Universiteit Leiden

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Research project

Social decision making in humans and great apes

Efficiently responding to others’ emotions has great survival value, especially for social species, such as primates, who establish close, long-term bonds with group members. The closest living relatives to humans are the chimpanzee and the bonobo. Studying these species, and comparing them on the exact same emotion tasks, gives us indirect insight into the evolutionary trajectory of emotional behavior.

2014  -   2018
Mariska Kret

Leids Universitair Fonds (LUF)

Elise-Mathilde Stichting

KNAW Dobberke Stichting voor Vergelijkende Psychologie

Tobii Pro

Thermal Focus

Bonobos spend their lives in large social groups and for their survival have to rely on that group and its members. Observational research has shown that bonobos are very social and can adequately regulate their own and group members’ emotions, thereby often preventing conflicts from arising or solving them quickly. We recently demonstrated that bonobos, like humans, have heightened attention for emotional compared to neutral signals of conspecifics (Kret et al., 2016). With aid of the dot-probe task, a paradigm designed for testing attentional biases in humans but also useful for comparative studies (van Rooijen, Ploeger & Kret, in press), we demonstrated that bonobos were particularly drawn toward scenes showing other bonobos that were yawning, mating, or grooming, but not toward scenes depicting distressed bonobos, bonobos pant-hooting, playing, or handling food compared with neutral scenes (Kret, Jaasma, Bionda & Wijnen, 2016).

Like bonobos and humans, chimpanzees also live in social groups. The leader of the group is the dominant alpha male, which is unlike as in bonobos, where a female leads the group. In collaboration with Prof. Tetsuro Matsuzawa and Prof. Masaki Tomonaga, I study this species and compare their behavior to human. In our first project, we showed that chimpanees, like humans, synchronize their pupil size with conspecifics (see also: Role of Pupil-synchronization in trust). This shows that pupil mimicry is likely an evolutionary old phenomenon shared by our common ancestor. In a second project we investigated how chimpanzees compared to humans recognize each other. Previous research in chimpanzees already showed that they can recognize each other by the face but also by the behind. Other research showed that humans and at least some chimpanzees process faces holistically and recognize faces in the blink of an eye. This fast processing route gets disrupted when faces are presented upside down, a phenomenon dubbed ‘the face inversion effect’. In our study we for the very first time observed a ‘behind inversion effect’ in chimpanzees. Chimpanzees recognize each other from the behind immediately, and process this body part holistically, similarly to how humans process faces.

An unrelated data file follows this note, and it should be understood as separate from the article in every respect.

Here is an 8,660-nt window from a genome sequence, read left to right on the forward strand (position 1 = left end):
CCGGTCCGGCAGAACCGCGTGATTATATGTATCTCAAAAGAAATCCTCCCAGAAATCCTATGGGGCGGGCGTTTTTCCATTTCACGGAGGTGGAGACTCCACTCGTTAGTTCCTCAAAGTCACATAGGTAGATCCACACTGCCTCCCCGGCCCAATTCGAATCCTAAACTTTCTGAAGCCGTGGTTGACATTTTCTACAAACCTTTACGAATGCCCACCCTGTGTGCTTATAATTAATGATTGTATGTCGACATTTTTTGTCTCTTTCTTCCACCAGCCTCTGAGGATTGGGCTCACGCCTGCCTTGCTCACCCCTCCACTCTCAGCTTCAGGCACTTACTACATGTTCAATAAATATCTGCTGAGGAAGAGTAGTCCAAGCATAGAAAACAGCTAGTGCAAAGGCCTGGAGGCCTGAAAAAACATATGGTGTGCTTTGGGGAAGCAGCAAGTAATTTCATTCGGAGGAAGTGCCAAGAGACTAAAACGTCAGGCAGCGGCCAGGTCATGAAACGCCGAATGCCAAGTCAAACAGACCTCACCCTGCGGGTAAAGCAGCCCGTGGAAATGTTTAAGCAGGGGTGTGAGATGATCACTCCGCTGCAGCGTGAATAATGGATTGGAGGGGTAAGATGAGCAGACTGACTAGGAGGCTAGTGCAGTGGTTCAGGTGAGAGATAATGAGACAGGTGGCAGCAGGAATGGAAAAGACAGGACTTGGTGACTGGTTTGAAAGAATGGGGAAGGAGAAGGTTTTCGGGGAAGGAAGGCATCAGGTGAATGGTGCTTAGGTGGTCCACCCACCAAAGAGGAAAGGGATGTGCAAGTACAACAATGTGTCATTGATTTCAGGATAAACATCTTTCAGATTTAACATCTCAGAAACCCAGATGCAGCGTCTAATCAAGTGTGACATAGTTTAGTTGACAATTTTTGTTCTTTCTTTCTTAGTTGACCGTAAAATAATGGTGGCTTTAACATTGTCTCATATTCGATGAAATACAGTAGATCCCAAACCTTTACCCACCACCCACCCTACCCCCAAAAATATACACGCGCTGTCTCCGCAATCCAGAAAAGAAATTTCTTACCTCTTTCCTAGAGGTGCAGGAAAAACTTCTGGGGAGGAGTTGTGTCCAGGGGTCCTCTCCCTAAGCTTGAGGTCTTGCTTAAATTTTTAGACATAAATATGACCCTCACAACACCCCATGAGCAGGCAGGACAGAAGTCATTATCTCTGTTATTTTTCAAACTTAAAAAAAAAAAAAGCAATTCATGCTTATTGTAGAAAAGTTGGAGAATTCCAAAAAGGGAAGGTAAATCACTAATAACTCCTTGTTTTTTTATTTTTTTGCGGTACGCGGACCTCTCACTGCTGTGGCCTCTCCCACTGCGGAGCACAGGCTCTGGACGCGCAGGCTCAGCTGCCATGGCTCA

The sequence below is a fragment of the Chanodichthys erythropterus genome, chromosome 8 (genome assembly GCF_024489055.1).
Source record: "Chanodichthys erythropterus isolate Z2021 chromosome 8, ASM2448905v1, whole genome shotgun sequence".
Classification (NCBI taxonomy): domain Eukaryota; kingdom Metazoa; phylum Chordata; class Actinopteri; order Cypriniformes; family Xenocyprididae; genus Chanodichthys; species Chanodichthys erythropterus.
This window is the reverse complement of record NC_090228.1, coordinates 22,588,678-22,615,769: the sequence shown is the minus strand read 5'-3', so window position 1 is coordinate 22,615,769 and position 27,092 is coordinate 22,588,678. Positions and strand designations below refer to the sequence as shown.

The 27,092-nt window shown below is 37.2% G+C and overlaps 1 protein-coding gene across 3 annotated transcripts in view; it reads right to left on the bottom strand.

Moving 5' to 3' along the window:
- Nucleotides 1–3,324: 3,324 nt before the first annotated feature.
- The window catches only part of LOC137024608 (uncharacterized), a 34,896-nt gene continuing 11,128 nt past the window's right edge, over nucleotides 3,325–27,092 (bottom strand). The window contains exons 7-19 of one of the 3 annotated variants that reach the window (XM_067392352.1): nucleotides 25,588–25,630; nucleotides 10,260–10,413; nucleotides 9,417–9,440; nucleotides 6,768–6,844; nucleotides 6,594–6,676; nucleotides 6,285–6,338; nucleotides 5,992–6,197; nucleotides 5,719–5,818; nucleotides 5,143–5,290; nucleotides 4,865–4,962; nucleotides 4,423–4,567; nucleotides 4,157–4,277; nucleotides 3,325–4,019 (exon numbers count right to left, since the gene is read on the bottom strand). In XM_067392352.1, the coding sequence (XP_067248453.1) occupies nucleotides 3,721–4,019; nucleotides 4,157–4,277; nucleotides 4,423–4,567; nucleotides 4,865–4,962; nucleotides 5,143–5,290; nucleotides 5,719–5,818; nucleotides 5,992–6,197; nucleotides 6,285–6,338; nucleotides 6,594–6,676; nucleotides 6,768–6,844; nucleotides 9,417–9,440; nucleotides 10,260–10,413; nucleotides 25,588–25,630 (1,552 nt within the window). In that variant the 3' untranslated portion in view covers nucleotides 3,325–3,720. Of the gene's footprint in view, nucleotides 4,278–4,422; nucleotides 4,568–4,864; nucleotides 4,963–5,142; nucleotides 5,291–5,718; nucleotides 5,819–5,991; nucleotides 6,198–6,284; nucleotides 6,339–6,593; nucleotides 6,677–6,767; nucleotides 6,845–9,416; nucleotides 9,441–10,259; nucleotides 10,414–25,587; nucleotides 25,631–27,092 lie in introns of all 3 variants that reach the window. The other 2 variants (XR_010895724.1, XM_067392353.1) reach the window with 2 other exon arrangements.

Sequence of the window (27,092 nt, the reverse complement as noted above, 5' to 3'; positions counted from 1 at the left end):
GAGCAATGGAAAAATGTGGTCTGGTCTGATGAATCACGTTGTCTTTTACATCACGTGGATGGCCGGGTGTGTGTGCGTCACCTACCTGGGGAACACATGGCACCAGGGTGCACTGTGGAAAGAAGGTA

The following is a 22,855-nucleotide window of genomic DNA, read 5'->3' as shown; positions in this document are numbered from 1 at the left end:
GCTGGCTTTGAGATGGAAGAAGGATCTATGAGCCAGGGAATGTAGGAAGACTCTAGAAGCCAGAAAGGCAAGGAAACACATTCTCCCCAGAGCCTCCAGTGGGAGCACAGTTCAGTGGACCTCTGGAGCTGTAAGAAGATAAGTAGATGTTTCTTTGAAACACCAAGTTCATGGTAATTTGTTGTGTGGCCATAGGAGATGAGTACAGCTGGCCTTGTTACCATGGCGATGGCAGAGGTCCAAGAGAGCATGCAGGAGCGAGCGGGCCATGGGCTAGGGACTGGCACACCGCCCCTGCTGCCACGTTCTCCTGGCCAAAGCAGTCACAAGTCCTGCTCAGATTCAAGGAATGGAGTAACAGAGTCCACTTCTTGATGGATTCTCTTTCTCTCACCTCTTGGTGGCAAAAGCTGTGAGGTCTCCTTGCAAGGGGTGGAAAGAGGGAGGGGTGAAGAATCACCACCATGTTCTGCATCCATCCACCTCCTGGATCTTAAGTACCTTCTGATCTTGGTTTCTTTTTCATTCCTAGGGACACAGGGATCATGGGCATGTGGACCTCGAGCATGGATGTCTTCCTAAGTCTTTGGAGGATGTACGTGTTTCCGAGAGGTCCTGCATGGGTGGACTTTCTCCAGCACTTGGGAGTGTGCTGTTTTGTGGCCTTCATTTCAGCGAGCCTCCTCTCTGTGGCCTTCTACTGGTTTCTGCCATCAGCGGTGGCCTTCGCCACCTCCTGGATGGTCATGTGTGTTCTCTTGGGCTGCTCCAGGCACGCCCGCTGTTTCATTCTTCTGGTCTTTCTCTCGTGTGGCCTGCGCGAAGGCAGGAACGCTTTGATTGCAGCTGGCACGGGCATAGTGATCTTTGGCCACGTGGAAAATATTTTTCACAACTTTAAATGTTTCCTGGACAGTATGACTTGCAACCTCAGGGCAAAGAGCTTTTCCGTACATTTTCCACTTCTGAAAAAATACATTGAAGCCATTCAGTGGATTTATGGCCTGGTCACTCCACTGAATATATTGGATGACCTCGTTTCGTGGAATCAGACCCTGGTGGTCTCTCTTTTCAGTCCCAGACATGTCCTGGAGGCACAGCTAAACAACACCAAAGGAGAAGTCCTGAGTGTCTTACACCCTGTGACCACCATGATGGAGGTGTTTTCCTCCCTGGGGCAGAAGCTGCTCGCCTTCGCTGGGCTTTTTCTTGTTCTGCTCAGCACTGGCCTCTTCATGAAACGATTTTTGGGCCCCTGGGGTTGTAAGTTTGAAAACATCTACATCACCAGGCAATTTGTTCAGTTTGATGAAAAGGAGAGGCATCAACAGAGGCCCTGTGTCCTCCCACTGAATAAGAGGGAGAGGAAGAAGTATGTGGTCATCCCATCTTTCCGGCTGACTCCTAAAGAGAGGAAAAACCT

The orangutan is the only great ape species that lives semi-solitary and not in a social group. The orangutan has the longest childhood dependence on the mother of any animal in the world: the babies nurse until they are about six years old. The males generally remain solitary until they encounter a female who is receptive to mating. They will stay with this female for several days but will soon resume their solitary life. So it will be very interesting to investigate how orangutans, compared to other great apes and compared to us, respond to the emotions of conspecifics. Do they pay attention to conspecific’s emotions, do they empathize with them, do they mimic their expressions? And does it matter whether they are being confronted with a familiar individual, someone they know, versus someone they don’t? All these questions are on the research agenda and I’m thrilled to find their answers.


Van Rooijen, R., Ploeger, A., & Kret, M.E. (in press). The dot-probe task to measure emotional attention: A suitable measure in comparative studies? Psychonomic Bulletin & Review.  Download.

Kret, M.E. & Tomonaga, M. (2016). Getting to the bottom of processing behinds in humans and chimpanzees (Pan Troglodytes). The face inversion effect revisited. PlosOne, 11(11): e0165357. I = 3.730. Download.

Kret, M.E., Jaasma, L., Bionda, T., Wijnen, J.G.  (2016). Bonobos (Pan Paniscus) show an attentional bias towards conspecifics’ emotions. Proceedings of the National Academy of Sciences,113(14), 3761–3766. I = 9.674. Download.

Kret, M.E., Tomonaga, M. & Matsuzawa, T. (2014). Within-species pupil-synchronization. A comparative study in humans and chimpanzees. PlosOne9(8). I = 3.730. Download.

Connection with other research

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